Jim Wegener, “Lived-In: User Experience in Architecture and Design Criticism”http://www.vimeo.com/11555576
Architectural (and design) criticism is static. The media devoted to these interests rely heavily on observable form and visual shape, many times basing reviews just on images and interviews with designers. Critics are ignoring the relationship between people and design that develops after the building is occupied and used. The media is not holding buildings responsible for the good and bad effects they have on the world. The solution is simple: get inside the users’ heads.
While inspired both by epic architectural failures, such as the Pruitt-Igoe Housing Projects in St. Louis, and curiosity into how modern architecture can positively affect life, Jim has extracted the user experience of two heavily-used, recently constructed buildings that exist somewhere between the modest, everyday and the extraordinary. Both buildings (the MIT Media Lab and Williams College North and South Buildings) contain academic programs and are located within an afternoon train or bus ride of New York. The users of these spaces reacted differently to the same architectural devices, such as transparency, space, materials, and light. Some even rebelled against their architecture, redesigning the spaces that become deeply ingrained in their lives. Sometimes, designed objects and architecture morph with use—criticism should follow suit.
Jim’s thesis harnesses user experience to critique architecture after it has been lived in. Through the eyes of the occupants, we can feel, touch and experience designed phenomena, and then put these experiences in context. This approach may be a tough sell to a design press focused on the flashy and new, but “Lived-In” intends to include the more truthful, and more fun, human stories of architecture.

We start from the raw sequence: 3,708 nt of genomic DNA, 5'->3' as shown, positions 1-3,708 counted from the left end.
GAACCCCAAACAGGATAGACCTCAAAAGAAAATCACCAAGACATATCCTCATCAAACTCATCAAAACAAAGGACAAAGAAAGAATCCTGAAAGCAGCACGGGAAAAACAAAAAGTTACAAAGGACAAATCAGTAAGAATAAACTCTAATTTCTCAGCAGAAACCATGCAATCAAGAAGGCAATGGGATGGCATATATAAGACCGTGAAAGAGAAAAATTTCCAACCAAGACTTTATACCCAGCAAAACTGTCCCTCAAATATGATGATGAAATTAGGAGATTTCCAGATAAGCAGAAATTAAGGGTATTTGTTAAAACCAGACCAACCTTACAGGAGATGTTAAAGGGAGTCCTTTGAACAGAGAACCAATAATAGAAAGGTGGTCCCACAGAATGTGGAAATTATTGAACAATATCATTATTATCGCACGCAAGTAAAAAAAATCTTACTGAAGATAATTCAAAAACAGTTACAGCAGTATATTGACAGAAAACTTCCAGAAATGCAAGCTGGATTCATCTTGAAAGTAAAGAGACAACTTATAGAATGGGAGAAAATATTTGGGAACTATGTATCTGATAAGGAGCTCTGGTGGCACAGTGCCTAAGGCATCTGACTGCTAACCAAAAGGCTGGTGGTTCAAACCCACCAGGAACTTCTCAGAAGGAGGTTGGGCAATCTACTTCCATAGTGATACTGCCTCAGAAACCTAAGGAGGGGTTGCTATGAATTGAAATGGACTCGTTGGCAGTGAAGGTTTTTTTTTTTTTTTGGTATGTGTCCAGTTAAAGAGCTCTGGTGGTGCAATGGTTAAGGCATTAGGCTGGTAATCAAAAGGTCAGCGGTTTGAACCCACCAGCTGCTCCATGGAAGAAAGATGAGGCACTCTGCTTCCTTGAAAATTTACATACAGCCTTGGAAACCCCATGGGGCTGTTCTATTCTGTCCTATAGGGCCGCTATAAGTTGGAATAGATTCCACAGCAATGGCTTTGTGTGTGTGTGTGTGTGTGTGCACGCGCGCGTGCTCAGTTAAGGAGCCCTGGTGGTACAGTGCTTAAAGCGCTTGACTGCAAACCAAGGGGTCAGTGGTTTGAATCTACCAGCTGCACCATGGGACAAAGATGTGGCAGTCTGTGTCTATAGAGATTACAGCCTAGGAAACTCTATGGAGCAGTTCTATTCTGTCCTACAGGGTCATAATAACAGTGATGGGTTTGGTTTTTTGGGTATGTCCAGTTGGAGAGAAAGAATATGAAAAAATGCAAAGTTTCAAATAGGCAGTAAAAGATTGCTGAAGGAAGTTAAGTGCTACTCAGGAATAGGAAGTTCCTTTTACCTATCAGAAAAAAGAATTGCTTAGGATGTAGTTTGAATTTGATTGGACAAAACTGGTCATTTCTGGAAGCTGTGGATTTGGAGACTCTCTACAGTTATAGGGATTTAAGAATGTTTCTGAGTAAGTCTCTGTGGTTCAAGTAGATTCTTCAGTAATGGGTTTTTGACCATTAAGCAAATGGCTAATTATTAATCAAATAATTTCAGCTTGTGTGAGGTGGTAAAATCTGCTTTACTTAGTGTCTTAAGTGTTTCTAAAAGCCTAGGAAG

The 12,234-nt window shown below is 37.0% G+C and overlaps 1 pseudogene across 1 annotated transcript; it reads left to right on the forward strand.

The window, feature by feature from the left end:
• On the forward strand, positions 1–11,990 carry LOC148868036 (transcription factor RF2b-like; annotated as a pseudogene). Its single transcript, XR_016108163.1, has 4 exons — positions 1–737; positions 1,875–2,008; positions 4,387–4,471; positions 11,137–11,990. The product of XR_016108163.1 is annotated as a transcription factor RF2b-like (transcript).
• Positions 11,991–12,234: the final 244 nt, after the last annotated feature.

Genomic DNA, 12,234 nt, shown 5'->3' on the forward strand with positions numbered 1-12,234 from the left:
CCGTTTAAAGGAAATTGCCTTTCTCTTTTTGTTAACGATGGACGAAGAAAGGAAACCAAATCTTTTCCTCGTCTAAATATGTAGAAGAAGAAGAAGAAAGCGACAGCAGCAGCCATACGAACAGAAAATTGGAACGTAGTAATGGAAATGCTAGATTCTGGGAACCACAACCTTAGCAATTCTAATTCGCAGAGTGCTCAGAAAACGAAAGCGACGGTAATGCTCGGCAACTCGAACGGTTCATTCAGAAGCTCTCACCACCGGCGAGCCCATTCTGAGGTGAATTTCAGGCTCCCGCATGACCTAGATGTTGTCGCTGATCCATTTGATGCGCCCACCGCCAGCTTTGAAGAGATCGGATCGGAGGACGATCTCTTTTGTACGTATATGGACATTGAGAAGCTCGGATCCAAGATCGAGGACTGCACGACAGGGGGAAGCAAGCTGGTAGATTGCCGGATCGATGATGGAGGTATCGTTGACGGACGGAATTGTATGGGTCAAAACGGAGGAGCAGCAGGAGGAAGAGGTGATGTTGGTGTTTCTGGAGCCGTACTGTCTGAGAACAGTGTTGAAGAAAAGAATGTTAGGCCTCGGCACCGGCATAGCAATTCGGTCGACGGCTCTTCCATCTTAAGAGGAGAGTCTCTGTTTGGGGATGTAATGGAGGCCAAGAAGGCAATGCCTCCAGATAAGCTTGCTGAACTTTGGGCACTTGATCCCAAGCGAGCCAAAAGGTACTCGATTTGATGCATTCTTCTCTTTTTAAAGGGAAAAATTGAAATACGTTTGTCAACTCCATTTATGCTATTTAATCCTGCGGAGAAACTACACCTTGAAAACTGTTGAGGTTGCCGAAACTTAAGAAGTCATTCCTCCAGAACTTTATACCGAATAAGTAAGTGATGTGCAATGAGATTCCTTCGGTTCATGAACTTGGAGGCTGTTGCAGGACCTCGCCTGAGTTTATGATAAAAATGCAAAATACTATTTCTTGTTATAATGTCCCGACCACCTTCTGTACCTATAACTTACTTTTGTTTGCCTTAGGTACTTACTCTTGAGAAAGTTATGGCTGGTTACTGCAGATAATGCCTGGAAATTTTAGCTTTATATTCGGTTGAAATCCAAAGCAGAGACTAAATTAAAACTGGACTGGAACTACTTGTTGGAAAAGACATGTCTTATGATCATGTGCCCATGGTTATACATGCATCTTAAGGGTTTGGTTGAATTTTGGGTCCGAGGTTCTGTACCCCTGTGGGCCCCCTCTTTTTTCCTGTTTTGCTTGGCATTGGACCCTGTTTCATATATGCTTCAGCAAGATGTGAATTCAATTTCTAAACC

Amelia Black, “Design Smells: Criticism in an Olfactory World”http://www.vimeo.com/11555416
As humans, we breathe 86,400 times a day; in fact the human nose never stops smelling. And each time we inhale, we ingest essential information about our environment, including the people and things in it, affecting our emotional and memorial perception on an intrinsic level. Yet, since the rise of scientific understanding with the Enlightenment, we have actively lost the vocabulary to articulate the subtlety of smell’s meaning. Our lack of cultural awareness has left us as a society numb to the felt affect of scent and the largely untapped communicative power of the medium of smell in design. “Design Smells” presents why we should all care about smell, the limitations of the smell dialogue today, and how the conceptual vocabulary of a small community of practitioners is helping to shape future conversations around this essential part of our human experience. As smell-enabled bodies, we are all poised to be active critics of smell, and through this, of the embodied experience of design at large.
Becky Quintal, “Import/Export: Delivering Architecture in a Public-Friendly Format”http://www.vimeo.com/11656391
There appears to be an import/export dilemma when it comes to architecture. Most architectural discourse increasingly employs research beyond what would normally be considered architecturally relevant in order to create buildings most appropriate and responsive to the reality of urban life. However, once a design is ready to be placed back into the “real world,” an architect can encounter an export dilemma—how to best situate these findings in the media for public consumption.
This presentation examines the way in which the Office for Metropolitan Architecture’s (OMA) Mexico City project, the Torre Bicentenario (Bicentennial Tower), was communicated to the public. This project provides a point of departure for a larger discourse, one that brings the architect’s role as a communicator into sharper focus. Taking a closer look at examples of architectural output that continually rely on the use of complex language in text-based information and visual materials that merely show the building as a piece of sculpture in the urban landscape reveals that many architects fail to adequately or comprehensively address issues of public communication of their work. It is a call to rethink the way in which architects communicate, educate, and persuade the public.
When: 30 Apr 2010